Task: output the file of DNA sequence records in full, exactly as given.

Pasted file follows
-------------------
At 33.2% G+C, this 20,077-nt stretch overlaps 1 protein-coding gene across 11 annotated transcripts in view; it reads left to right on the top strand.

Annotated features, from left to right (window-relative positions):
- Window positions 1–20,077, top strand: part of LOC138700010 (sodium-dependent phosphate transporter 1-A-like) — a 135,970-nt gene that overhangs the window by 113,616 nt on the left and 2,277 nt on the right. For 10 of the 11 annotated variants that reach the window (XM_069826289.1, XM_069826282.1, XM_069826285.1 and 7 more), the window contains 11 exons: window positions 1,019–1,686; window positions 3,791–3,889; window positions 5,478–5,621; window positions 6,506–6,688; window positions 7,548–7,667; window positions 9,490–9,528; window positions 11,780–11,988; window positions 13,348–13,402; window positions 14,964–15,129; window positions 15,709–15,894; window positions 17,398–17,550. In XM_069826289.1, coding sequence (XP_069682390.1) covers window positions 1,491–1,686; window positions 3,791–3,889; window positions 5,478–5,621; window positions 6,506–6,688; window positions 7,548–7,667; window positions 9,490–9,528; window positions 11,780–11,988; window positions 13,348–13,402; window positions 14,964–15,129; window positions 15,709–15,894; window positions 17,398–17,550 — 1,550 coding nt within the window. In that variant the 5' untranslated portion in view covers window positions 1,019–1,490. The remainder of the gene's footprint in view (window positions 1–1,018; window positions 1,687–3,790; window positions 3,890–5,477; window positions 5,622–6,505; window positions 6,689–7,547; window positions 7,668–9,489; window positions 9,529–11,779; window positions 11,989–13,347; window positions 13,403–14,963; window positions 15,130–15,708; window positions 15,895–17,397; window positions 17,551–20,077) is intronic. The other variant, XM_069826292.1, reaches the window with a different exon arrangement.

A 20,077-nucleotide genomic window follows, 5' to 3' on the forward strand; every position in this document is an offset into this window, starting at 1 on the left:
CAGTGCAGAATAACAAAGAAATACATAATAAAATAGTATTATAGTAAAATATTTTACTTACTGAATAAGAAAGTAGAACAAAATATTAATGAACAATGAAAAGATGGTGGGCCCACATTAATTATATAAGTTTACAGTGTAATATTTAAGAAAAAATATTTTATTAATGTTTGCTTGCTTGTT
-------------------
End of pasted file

At 33.2% G+C, this 20,077-nt stretch overlaps 1 protein-coding gene across 11 annotated transcripts in view; it reads left to right on the top strand.

Annotated features, from left to right (window-relative positions):
- Window positions 1–20,077, top strand: part of LOC138700010 (sodium-dependent phosphate transporter 1-A-like) — a 135,970-nt gene that overhangs the window by 113,616 nt on the left and 2,277 nt on the right. For 10 of the 11 annotated variants that reach the window (XM_069826289.1, XM_069826282.1, XM_069826285.1 and 7 more), the window contains 11 exons: window positions 1,019–1,686; window positions 3,791–3,889; window positions 5,478–5,621; window positions 6,506–6,688; window positions 7,548–7,667; window positions 9,490–9,528; window positions 11,780–11,988; window positions 13,348–13,402; window positions 14,964–15,129; window positions 15,709–15,894; window positions 17,398–17,550. In XM_069826289.1, coding sequence (XP_069682390.1) covers window positions 1,491–1,686; window positions 3,791–3,889; window positions 5,478–5,621; window positions 6,506–6,688; window positions 7,548–7,667; window positions 9,490–9,528; window positions 11,780–11,988; window positions 13,348–13,402; window positions 14,964–15,129; window positions 15,709–15,894; window positions 17,398–17,550 — 1,550 coding nt within the window. In that variant the 5' untranslated portion in view covers window positions 1,019–1,490. The remainder of the gene's footprint in view (window positions 1–1,018; window positions 1,687–3,790; window positions 3,890–5,477; window positions 5,622–6,505; window positions 6,689–7,547; window positions 7,668–9,489; window positions 9,529–11,779; window positions 11,989–13,347; window positions 13,403–14,963; window positions 15,130–15,708; window positions 15,895–17,397; window positions 17,551–20,077) is intronic. The other variant, XM_069826292.1, reaches the window with a different exon arrangement.

A 20,077-nucleotide genomic window follows, 5' to 3' on the forward strand; every position in this document is an offset into this window, starting at 1 on the left:
CAGTGCAGAATAACAAAGAAATACATAATAAAATAGTATTATAGTAAAATATTTTACTTACTGAATAAGAAAGTAGAACAAAATATTAATGAACAATGAAAAGATGGTGGGCCCACATTAATTATATAAGTTTACAGTGTAATATTTAAGAAAAAATATTTTATTAATGTTTGCTTGCTTGTT